Thursday 16 December 2010

8. Bernini, 14 x 14 x 25"

In many ways this collection of work is about this sculpture.  In many ways my experimentation with steel over the last fifteen years has been building toward this piece.  And in some small way, this piece has been germinating in my mind since Syracuse. After this sculpture was completed, I began looking at the entire collection of these pieces as a symphony, the bernini, the crescendo. The four pieces that followed bernini were a relief, a calming down, cooling.  I must have had the bernini in mind when choosing the pieces of steel from the yard but I don't remember consciously doing so. I was, basically, just feverishly grabbing sections that A. I could carry alone B. were architecturally beautiful in their own right C. I believed to be excess/expendable to Isidro based upon what type of work he was doing at his forge and D. excited me so much that I had to keep reminding myself not to piss my pants.
By the time I built myself up enough to attack this I-beam, I felt I was in full control of the torch. Though I was still very nervous about blowing through the (somewhat thin) section of steel, as I had done in 'hummingbird' (if you look closely at hummingbird, there are two places on the backside where my torch, which is quite powerful, penetrated the plate steel. I wasn't concerned about it with regards to hummingbird, it lends aggression to the piece and I would have interrupted that face of the hummingbird sculpture somehow anyway, but took note of it in relation to the future bernini). If I blew through bernini I would have considered it a failure, as the integrity of the I-beam would have been breached.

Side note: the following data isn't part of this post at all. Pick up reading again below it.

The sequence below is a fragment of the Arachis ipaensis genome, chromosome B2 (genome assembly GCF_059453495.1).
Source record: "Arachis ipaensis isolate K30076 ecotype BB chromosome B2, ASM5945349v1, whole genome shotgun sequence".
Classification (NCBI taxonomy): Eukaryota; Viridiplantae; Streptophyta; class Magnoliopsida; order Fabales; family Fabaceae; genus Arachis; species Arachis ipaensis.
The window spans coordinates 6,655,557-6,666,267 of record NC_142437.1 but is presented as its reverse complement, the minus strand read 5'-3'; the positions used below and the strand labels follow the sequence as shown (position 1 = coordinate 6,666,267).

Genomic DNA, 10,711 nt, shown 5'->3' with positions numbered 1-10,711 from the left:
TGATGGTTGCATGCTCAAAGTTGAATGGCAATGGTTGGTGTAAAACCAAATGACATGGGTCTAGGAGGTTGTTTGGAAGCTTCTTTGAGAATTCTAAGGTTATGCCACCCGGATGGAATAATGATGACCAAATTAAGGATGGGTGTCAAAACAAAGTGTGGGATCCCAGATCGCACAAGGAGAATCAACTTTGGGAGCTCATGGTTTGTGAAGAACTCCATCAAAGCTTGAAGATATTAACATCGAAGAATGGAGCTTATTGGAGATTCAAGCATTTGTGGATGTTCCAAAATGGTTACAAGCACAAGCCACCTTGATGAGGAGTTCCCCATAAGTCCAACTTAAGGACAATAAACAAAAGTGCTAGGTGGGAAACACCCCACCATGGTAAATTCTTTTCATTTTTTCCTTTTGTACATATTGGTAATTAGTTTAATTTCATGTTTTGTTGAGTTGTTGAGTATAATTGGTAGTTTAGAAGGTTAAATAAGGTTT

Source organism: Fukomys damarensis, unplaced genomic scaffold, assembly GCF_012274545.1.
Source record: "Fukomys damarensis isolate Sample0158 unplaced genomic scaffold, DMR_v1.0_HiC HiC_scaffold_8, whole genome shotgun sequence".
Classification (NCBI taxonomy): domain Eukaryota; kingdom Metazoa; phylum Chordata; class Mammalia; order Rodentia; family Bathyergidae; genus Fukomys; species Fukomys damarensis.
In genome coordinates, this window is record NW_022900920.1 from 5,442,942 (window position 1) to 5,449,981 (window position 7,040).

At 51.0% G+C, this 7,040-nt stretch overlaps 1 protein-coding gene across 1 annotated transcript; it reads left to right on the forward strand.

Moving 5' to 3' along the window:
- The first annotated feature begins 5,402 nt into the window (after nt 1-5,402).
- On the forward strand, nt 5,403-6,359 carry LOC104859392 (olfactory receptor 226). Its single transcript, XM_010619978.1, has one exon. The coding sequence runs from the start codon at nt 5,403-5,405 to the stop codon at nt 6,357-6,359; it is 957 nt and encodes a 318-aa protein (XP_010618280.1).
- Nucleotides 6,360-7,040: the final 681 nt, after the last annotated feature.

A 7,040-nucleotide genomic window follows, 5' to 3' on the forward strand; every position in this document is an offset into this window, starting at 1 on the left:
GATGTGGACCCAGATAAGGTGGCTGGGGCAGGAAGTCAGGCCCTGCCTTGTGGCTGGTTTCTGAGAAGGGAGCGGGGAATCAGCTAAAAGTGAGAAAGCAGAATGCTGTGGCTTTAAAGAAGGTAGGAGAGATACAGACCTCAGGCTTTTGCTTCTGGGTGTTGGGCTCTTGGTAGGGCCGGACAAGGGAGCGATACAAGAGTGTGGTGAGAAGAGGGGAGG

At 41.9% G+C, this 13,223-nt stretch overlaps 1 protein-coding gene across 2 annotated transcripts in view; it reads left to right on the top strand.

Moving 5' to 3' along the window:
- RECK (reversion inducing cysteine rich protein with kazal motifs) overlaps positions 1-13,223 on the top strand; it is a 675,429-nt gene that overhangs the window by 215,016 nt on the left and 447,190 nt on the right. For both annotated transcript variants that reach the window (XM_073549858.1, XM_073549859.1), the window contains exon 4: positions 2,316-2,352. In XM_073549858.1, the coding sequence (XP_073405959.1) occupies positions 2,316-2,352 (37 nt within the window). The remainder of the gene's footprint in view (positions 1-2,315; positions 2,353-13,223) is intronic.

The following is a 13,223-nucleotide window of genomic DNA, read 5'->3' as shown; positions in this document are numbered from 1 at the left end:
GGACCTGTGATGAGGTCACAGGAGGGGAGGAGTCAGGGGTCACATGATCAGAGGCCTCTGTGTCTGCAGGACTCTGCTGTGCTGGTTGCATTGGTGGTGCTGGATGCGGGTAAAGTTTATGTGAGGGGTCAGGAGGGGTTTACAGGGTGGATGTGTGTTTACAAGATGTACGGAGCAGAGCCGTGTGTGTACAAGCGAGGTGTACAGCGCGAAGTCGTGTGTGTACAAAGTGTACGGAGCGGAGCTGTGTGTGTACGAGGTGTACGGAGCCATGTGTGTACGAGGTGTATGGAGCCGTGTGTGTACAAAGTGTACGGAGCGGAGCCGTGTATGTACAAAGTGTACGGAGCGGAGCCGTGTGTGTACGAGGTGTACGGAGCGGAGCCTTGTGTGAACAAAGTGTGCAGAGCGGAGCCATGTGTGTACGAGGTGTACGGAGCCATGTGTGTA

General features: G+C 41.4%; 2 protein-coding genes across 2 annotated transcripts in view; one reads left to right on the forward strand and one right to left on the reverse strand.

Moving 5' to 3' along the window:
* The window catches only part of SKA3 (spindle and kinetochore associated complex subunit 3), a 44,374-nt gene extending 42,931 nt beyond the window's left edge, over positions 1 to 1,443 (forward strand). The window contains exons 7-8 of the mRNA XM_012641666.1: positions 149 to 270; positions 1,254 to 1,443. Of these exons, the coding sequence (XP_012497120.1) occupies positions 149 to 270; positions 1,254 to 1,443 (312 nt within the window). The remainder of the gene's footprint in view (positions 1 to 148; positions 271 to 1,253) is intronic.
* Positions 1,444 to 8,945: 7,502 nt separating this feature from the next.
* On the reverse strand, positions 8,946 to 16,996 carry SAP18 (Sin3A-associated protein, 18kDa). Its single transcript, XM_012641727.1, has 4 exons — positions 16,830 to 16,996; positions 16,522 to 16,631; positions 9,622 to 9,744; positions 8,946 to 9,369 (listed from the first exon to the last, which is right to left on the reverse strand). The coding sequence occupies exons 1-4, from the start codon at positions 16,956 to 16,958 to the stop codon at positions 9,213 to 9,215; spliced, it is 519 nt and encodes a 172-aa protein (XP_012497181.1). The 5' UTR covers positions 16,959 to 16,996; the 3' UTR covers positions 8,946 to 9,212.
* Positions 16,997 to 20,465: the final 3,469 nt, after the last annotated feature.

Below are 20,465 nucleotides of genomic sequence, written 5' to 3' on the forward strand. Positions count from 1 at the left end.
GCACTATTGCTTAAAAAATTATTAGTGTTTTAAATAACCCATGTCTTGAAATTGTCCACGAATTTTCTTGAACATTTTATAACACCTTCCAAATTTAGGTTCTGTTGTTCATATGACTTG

This sculpture is a model, a 'mock-up'. It is a Detail of a column of a Potential baldachino, after Bernini.  It is my response to myself when toying with the question, "if you were to build a baldachino, what would You do?"
My response is this sculpture. As a starting point. I would pay my respect to Bernini by reinterpreting his wonderful work in the material of our time (the steel I-beam vs. the bronze, baroque style column he used), but I would strip it of all symbolism, embellishment, and literal allusion. This decision of stripping the embellishment, the vines, the bees, etc. and Implying them through my treatment of the steel ('kisses' from my torch as my friend Albert describe them) was a long, internally hard fought decision to reach, though the end result might appear simplistic. (remember 'the solitary life of snails', as a warm up for bernini, I was toying with the idea of alluding to his bees, a symbol of the pope, with numerous diminutive snails peppering the sculpture). It took all my strength to discard them.

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